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More and more, voters face the need for a real alternative to the names on the ballot in most elections.
At moment, the alternative they need most is, sadly, “none of the above.”
This is a time when voters need the chance to send a message to all political sides of the equation that no candidate whose name appears on the voting screen deserves a vote for election or re-election.
As mid-term elections approach next year and a new President, of some sort, will be elected in 2016, voters are faced with the very real possibility that no candidate on the ballot for Congress or the Presidency will be worthy of support or votes.
In Virginia, where I live and vote, the need for “none of the above” stares all of us in the face in this November’s governor’s face.
When I head over to to the voting precinct on that Tuesday morning in November, I’m not sure if I will see a single name on the ballot worthy of a vote in the governor’s race. It means holding your nose and casting a vote because no voting is not a real option in a democracy.
Of course, having “none of the above” on the ballot only works if the law allows a a majority of “none of the above” to not allow election or re-election of anyone on the ballot. If “none of above,” for example, got more votes than an unopposed person on the ballot, then no one is elected and — ideally — a new election would have to be held with new candidates.
Unfortunately, “None of the Above” is not offered on the Virginia ballot or in in 48 other states of the nation. Only Nevada has such an option and that option is hardly ideal. That state offers “none of these candidates” as a vote option but even if that option gets the most votes, the winner is the actual candidate who gets the most votes.
In 1976, “none of these candidates” received 16,097 votes — far more than any candidate — in a Republican primary for Nevada’s at-large Congressional seat. The victory, however, went to Walden Earhart, who got 9,831 votes, good enough for second place but still first among the candidates. Earhart then lost to the Democrat Jim Santini in the general election.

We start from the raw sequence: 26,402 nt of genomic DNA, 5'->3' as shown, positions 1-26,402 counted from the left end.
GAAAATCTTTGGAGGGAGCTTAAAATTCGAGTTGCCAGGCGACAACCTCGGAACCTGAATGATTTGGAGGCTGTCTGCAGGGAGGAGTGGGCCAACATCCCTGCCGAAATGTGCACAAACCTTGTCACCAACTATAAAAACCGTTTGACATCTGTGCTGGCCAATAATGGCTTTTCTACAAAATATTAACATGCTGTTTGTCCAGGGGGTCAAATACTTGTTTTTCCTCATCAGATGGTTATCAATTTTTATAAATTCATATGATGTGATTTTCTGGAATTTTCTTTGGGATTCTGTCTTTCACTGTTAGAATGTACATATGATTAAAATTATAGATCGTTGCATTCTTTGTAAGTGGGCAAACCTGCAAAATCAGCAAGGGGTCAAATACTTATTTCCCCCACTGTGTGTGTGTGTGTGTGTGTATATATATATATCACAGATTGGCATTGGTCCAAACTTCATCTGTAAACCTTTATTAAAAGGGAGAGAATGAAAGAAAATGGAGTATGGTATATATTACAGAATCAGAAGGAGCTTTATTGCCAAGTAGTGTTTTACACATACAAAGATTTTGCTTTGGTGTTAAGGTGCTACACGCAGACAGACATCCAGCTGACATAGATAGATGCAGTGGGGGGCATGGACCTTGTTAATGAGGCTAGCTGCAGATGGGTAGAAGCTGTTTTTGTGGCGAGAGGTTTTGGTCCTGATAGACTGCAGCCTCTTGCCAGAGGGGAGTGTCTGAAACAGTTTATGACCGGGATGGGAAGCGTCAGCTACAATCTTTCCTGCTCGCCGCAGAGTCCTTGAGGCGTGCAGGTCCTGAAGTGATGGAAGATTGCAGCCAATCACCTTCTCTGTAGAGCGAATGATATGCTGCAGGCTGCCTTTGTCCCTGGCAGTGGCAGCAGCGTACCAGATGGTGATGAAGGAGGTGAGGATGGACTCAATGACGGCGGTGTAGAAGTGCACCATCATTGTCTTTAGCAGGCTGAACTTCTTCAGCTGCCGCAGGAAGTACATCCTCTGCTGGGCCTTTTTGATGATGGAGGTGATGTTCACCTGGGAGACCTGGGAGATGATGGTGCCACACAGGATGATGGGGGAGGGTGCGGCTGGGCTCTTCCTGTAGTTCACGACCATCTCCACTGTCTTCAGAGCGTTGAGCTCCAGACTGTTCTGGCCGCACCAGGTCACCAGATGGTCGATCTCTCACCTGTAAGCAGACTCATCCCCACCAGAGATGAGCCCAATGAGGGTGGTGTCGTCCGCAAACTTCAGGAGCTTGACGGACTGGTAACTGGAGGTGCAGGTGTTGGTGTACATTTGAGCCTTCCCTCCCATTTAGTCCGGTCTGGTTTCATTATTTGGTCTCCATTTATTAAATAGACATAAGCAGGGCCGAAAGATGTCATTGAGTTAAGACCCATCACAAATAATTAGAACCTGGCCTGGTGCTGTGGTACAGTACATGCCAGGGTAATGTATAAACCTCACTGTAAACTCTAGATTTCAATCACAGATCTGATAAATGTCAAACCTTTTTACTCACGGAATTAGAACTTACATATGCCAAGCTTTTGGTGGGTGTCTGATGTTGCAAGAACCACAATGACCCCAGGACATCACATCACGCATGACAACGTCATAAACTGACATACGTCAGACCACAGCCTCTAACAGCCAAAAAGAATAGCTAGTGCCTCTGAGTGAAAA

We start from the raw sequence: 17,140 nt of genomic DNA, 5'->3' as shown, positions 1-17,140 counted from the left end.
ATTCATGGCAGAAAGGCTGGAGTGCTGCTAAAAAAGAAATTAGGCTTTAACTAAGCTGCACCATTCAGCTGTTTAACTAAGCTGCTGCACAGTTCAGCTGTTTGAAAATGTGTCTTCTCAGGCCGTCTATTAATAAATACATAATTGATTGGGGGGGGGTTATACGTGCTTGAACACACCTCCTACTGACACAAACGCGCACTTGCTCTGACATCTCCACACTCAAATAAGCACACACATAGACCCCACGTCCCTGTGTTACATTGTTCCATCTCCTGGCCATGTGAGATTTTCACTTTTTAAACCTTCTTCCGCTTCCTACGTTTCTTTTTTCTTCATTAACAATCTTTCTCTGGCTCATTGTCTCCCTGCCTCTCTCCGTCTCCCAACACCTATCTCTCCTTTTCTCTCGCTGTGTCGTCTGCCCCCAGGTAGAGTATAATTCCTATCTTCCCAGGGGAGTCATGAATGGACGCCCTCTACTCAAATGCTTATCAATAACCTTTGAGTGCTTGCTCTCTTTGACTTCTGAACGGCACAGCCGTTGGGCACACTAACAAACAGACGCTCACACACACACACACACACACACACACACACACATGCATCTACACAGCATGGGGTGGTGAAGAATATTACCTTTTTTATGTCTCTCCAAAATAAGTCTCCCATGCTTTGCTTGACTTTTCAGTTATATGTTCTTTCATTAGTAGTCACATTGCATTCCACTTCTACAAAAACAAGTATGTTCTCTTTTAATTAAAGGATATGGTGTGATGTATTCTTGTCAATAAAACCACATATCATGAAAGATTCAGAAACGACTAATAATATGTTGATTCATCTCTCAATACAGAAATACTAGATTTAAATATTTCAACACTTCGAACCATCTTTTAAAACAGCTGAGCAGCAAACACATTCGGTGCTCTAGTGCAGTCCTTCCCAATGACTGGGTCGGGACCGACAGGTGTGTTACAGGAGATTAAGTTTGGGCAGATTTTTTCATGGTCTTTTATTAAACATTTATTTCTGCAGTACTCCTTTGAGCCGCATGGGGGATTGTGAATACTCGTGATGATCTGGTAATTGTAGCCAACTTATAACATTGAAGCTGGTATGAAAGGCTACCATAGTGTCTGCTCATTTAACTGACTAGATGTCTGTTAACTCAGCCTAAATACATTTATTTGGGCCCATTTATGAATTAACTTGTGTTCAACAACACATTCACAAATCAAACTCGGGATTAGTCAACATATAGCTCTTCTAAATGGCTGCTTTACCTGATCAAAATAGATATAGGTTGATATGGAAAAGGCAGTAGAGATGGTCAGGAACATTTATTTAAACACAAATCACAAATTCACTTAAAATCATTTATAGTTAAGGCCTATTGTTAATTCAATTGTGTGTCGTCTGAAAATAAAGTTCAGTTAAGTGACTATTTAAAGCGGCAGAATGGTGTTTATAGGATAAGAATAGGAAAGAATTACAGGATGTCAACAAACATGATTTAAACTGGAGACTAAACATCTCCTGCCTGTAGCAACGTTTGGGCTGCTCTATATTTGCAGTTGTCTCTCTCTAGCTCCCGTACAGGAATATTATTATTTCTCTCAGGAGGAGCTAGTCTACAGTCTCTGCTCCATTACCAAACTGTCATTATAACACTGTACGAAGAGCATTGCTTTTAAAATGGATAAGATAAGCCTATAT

However, “none of these candidates” can be a “spoiler” in the race. In 1998, Harry Reid held on to his Senate season by beating Republican challenger John Ensign by just 428 votes. “None of these candidates” received 8,125 votes in that election.
“None of these candidates” on the ballot scared Republicans so much that they filed a lawsuit in federal court in 2012 to try and have the ballot option declared unconstitutional. The Republican National Committee was afraid the ballot option would cost Presidential candidate Mitt Romney a chance to win that state. The case went back and forth in lower courts before a federal appeals court tossed it out. Incumbent President Barack Obama beat Romney by more than 60,000 votes. “None of these candidates” received 5,570 votes.
In Virginia this year, “none of the above” is not an option. It never is and most likely never will be. In the governor’s race the choice is between Ken Cuccinelli, the current Republican attorney general with a questionable record on ethics, honesty and the law; Terry McAuliffe, a Democratic businessman who once rain the party’s national committee but has never held a public elected office and a libertarian candidate with no real record on anything .
Two incumbent county supervisors are up for re-election. Neither are opposed even though a number of citizens have expressed concern and disgust over recent actions of the board that runs the county.
In 1964, Barry Goldwater ran unsuccessfully for the Presidency with the campaign slogan: “A Choice, Not an Echo.”
In Virginia this year, the overall campaign theme is just the opposite: “An echo, not a choice.”
In other words: None of the above.